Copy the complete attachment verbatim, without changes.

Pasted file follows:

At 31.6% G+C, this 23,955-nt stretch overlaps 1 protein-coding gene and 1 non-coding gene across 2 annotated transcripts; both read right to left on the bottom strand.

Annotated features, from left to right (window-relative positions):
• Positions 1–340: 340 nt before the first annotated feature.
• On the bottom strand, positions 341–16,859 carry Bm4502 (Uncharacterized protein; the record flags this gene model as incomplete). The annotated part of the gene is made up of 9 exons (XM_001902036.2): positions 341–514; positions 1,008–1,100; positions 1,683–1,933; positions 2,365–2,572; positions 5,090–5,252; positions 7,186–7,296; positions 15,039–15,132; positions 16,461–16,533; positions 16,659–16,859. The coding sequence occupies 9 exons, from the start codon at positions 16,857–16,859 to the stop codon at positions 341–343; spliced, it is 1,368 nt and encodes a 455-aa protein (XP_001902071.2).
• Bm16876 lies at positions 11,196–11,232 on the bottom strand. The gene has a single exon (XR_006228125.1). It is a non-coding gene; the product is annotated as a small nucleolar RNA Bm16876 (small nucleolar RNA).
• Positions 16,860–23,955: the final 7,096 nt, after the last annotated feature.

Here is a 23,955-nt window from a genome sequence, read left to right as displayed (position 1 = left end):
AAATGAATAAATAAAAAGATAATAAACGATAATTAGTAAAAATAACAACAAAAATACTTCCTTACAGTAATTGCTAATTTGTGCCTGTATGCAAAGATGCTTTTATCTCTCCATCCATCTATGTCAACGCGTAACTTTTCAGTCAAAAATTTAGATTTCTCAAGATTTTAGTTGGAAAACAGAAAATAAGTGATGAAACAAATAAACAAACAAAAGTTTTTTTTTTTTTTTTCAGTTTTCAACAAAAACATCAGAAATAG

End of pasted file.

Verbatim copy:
At 31.6% G+C, this 23,955-nt stretch overlaps 1 protein-coding gene and 1 non-coding gene across 2 annotated transcripts; both read right to left on the bottom strand.

Annotated features, from left to right (window-relative positions):
• Positions 1–340: 340 nt before the first annotated feature.
• On the bottom strand, positions 341–16,859 carry Bm4502 (Uncharacterized protein; the record flags this gene model as incomplete). The annotated part of the gene is made up of 9 exons (XM_001902036.2): positions 341–514; positions 1,008–1,100; positions 1,683–1,933; positions 2,365–2,572; positions 5,090–5,252; positions 7,186–7,296; positions 15,039–15,132; positions 16,461–16,533; positions 16,659–16,859. The coding sequence occupies 9 exons, from the start codon at positions 16,857–16,859 to the stop codon at positions 341–343; spliced, it is 1,368 nt and encodes a 455-aa protein (XP_001902071.2).
• Bm16876 lies at positions 11,196–11,232 on the bottom strand. The gene has a single exon (XR_006228125.1). It is a non-coding gene; the product is annotated as a small nucleolar RNA Bm16876 (small nucleolar RNA).
• Positions 16,860–23,955: the final 7,096 nt, after the last annotated feature.

Here is a 23,955-nt window from a genome sequence, read left to right as displayed (position 1 = left end):
AAATGAATAAATAAAAAGATAATAAACGATAATTAGTAAAAATAACAACAAAAATACTTCCTTACAGTAATTGCTAATTTGTGCCTGTATGCAAAGATGCTTTTATCTCTCCATCCATCTATGTCAACGCGTAACTTTTCAGTCAAAAATTTAGATTTCTCAAGATTTTAGTTGGAAAACAGAAAATAAGTGATGAAACAAATAAACAAACAAAAGTTTTTTTTTTTTTTTTCAGTTTTCAACAAAAACATCAGAAATAG